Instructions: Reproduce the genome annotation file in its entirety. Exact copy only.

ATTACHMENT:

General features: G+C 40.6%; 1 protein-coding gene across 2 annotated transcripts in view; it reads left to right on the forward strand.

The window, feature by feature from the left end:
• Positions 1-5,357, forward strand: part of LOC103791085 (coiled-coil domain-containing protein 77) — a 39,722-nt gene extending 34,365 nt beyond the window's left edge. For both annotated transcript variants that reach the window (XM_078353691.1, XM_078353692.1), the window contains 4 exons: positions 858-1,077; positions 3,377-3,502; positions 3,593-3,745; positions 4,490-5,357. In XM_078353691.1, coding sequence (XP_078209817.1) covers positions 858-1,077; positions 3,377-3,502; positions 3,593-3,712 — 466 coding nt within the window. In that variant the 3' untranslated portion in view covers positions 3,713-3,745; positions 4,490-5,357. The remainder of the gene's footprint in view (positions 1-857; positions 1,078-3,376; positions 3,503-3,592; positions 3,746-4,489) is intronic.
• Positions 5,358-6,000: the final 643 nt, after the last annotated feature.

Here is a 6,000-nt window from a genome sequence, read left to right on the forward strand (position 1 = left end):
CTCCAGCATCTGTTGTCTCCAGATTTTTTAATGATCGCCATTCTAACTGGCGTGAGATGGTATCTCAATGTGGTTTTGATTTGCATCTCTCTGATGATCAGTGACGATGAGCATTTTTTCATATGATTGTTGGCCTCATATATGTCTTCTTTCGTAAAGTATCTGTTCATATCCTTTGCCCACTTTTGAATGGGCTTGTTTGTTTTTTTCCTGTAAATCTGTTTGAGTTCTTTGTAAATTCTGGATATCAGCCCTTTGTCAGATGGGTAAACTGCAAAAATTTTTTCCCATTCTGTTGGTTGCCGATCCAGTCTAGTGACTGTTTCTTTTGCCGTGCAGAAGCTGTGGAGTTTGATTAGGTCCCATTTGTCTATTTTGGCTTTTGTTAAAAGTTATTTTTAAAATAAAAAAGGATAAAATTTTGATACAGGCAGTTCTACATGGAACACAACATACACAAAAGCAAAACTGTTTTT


General features: G+C 40.6%; 1 protein-coding gene across 2 annotated transcripts in view; it reads left to right on the forward strand.

The window, feature by feature from the left end:
• Positions 1-5,357, forward strand: part of LOC103791085 (coiled-coil domain-containing protein 77) — a 39,722-nt gene extending 34,365 nt beyond the window's left edge. For both annotated transcript variants that reach the window (XM_078353691.1, XM_078353692.1), the window contains 4 exons: positions 858-1,077; positions 3,377-3,502; positions 3,593-3,745; positions 4,490-5,357. In XM_078353691.1, coding sequence (XP_078209817.1) covers positions 858-1,077; positions 3,377-3,502; positions 3,593-3,712 — 466 coding nt within the window. In that variant the 3' untranslated portion in view covers positions 3,713-3,745; positions 4,490-5,357. The remainder of the gene's footprint in view (positions 1-857; positions 1,078-3,376; positions 3,503-3,592; positions 3,746-4,489) is intronic.
• Positions 5,358-6,000: the final 643 nt, after the last annotated feature.

Here is a 6,000-nt window from a genome sequence, read left to right on the forward strand (position 1 = left end):
CTCCAGCATCTGTTGTCTCCAGATTTTTTAATGATCGCCATTCTAACTGGCGTGAGATGGTATCTCAATGTGGTTTTGATTTGCATCTCTCTGATGATCAGTGACGATGAGCATTTTTTCATATGATTGTTGGCCTCATATATGTCTTCTTTCGTAAAGTATCTGTTCATATCCTTTGCCCACTTTTGAATGGGCTTGTTTGTTTTTTTCCTGTAAATCTGTTTGAGTTCTTTGTAAATTCTGGATATCAGCCCTTTGTCAGATGGGTAAACTGCAAAAATTTTTTCCCATTCTGTTGGTTGCCGATCCAGTCTAGTGACTGTTTCTTTTGCCGTGCAGAAGCTGTGGAGTTTGATTAGGTCCCATTTGTCTATTTTGGCTTTTGTTAAAAGTTATTTTTAAAATAAAAAAGGATAAAATTTTGATACAGGCAGTTCTACATGGAACACAACATACACAAAAGCAAAACTGTTTTT